LET ME JUST START BY GIVING FULL DISCLOSURE, I WORK FOR AN AGENCY THAT IS WORKING WITH THE NATIONAL HEART, LUNG, AND BLOOD INSTITUTE.
When you think of heart disease, what comes to mind? Do you think you’re at risk for it? Unfortunately, heart disease remains the leading cause of death in the United States. More than 635,000 people died of heart disease in 2016 – that’s 1 in every 4 US deaths.
However, American Heart Month (February), a federally designated event, is an ideal time to remind Americans to focus on their hearts and encourage them to get their families, friends and communities involved.
Here are some quick stats when it comes to Latinos/Hispanics and heart disease.
- Among Hispanic adults age 20 and older, 48.3% of men and 32.4% of women have CVD.
- In 2013, the prevalence of inactivity was highest among black (27.3%) and Hispanic (20.3%) girls, followed by white girls (16.1%), black boys (15.2%), Hispanic boys (12.1%), and white boys (9.2%).
- 31.8% of children age 2 to 19 in the United States are overweight or obese; 16.9% are obese. Among Hispanic children rates are 40.7% of boys and 37.0% of girls are overweight or obese. Of these, 24.1% of boys, and 20.6% of girls are obese.
- 68.5% of adults over age 20 in the United States are overweight or obese; 35.2% are obese. Among Hispanic adults 80.1% of men and 76.3% of women are overweight or obese. Of these, 38.4% of men, and 42.9% of women are obese.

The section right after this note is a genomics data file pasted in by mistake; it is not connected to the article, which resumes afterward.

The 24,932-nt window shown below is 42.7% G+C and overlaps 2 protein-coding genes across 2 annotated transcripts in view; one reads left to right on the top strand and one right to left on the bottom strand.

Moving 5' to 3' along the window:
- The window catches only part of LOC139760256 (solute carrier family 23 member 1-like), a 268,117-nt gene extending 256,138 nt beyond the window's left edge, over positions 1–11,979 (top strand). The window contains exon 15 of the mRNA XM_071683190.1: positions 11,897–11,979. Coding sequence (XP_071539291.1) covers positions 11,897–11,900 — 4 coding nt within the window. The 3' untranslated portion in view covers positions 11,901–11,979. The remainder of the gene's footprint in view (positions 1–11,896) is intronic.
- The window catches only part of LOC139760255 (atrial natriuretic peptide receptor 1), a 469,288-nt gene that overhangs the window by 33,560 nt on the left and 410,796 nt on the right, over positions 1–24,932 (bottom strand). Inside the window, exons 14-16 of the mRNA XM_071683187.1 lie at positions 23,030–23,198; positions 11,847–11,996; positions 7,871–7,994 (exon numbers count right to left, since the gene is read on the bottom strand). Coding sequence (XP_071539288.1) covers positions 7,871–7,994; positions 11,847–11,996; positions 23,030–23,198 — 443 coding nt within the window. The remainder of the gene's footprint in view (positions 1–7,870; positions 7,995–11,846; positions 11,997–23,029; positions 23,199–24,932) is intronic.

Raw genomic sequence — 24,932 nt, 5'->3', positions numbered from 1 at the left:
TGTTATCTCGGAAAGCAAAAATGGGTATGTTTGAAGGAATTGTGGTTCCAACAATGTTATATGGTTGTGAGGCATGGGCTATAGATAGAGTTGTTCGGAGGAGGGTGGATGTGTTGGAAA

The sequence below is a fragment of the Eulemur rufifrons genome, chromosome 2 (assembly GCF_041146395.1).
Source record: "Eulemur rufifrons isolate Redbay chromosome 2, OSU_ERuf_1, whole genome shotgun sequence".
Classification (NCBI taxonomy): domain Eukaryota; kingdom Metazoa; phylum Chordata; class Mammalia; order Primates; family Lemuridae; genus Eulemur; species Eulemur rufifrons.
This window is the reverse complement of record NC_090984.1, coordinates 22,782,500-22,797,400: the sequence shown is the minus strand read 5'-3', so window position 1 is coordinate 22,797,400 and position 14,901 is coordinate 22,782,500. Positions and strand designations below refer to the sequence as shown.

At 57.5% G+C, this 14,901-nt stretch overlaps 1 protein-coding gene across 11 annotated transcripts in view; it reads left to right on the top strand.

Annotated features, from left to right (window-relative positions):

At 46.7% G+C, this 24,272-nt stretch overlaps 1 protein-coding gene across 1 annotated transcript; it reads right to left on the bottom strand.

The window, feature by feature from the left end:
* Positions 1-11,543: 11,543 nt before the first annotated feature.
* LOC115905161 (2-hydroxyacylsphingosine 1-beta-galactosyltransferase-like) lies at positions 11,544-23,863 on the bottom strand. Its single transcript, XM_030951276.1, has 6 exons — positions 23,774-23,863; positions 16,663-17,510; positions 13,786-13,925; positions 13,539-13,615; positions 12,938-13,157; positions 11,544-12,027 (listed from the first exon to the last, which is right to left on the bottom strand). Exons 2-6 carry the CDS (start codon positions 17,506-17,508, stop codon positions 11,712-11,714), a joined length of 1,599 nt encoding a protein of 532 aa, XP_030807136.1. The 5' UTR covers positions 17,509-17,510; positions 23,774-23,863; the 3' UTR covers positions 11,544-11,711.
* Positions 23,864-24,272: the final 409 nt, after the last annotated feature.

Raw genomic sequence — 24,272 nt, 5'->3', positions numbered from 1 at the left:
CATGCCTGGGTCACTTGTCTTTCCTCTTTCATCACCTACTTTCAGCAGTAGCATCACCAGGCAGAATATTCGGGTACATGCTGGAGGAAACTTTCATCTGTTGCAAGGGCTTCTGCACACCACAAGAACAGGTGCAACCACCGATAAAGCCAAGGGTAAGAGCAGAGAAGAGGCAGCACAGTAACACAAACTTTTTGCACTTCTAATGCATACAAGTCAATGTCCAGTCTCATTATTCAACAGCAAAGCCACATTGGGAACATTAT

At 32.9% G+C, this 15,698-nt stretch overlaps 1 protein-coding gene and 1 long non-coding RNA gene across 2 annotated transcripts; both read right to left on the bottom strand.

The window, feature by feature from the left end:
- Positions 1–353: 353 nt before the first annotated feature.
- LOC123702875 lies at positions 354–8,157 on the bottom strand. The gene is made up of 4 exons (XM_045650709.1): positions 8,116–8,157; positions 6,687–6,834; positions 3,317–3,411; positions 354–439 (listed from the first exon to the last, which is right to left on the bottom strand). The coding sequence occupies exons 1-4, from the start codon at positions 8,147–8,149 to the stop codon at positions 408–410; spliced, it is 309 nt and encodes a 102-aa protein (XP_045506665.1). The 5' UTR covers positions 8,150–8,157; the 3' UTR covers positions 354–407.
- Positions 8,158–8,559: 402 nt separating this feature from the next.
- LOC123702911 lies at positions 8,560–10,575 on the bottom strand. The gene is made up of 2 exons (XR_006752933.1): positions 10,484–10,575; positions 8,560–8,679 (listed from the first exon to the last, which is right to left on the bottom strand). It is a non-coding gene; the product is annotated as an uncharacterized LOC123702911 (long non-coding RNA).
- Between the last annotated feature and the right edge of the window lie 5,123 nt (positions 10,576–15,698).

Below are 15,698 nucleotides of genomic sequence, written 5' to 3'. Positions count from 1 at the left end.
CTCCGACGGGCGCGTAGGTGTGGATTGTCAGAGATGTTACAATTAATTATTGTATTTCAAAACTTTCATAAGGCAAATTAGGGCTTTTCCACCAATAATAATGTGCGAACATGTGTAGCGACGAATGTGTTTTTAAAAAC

Additional charts may be downloaded directly from the online publication at www.heart.org/statistics.
And women are at a higher risk for heart disease. An astonishing 80% of women ages 40 to 60 have one or more risk factors for heart disease. Having one or more risk factors dramatically increases a woman’s chance of developing heart disease because risk factors tend to worsen each other’s effects. In fact, according to research compiled by the National Heart, Lung, and Blood Institute (NHLBI), having just one risk factor doubles your chance of developing heart disease.
Don’t let these numbers scare you though. There are various ways to reduce your risk for heart disease. According to the NHLBI, your doctor may recommend heart-healthy lifestyle changes if you have coronary heart disease (CHD). Heart-healthy lifestyle changes include:
- Heart-healthy eating
- Maintaining a healthy weight
- Managing stress
- Physical activity
- Quitting smoking
You can read more about CHD by clicking here.